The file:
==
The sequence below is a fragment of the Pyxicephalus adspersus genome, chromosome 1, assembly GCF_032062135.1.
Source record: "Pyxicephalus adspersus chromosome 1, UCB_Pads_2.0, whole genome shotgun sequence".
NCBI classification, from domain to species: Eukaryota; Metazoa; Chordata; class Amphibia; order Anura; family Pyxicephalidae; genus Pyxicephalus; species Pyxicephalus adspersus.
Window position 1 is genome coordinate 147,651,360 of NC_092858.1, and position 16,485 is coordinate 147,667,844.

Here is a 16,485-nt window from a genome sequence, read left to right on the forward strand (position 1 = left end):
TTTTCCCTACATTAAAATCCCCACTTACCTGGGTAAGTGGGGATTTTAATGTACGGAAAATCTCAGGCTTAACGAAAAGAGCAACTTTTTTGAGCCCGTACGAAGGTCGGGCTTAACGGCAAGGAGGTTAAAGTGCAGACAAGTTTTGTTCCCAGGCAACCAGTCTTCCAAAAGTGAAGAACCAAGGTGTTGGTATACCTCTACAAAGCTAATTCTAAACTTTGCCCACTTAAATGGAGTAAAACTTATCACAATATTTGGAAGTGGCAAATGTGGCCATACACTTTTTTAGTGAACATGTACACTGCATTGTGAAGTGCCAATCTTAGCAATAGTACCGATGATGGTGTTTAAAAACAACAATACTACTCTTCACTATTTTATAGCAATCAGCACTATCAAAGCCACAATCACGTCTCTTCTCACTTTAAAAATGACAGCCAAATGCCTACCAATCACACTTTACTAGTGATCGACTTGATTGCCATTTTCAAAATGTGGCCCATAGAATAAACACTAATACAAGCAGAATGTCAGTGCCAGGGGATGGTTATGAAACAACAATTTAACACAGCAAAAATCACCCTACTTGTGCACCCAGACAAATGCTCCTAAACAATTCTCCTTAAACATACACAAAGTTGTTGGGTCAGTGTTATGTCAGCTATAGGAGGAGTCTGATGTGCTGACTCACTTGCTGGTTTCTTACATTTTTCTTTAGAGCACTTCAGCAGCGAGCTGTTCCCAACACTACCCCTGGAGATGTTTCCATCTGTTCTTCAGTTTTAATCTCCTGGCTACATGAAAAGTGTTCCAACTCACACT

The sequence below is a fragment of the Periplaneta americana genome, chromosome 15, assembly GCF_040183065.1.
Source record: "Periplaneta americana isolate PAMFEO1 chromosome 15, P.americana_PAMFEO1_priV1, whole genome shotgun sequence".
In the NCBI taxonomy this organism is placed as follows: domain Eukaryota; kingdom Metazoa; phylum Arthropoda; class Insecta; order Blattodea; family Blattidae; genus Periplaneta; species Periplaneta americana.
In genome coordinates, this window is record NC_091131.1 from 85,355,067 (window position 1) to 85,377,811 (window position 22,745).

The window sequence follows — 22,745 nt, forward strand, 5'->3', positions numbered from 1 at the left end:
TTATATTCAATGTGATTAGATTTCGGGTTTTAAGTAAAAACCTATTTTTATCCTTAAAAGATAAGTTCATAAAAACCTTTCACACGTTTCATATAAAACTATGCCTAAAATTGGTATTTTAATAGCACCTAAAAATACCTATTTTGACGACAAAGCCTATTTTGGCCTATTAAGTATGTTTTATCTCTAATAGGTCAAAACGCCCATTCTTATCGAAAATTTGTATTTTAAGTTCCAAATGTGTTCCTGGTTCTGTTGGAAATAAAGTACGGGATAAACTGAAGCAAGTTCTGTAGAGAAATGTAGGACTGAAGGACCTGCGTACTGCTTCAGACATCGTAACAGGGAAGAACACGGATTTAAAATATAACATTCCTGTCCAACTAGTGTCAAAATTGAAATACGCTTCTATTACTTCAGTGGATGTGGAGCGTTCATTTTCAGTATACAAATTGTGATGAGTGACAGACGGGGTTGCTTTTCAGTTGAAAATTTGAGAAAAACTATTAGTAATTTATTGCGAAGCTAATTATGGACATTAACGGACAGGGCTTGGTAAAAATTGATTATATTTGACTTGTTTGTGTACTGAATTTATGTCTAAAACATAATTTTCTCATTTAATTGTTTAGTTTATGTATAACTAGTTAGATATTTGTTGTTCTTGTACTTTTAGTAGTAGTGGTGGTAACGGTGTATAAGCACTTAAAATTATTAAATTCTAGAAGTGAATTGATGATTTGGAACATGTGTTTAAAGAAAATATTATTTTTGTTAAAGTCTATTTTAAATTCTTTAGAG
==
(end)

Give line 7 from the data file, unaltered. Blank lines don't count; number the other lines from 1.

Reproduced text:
The sequence below is a fragment of the Periplaneta americana genome, chromosome 15, assembly GCF_040183065.1.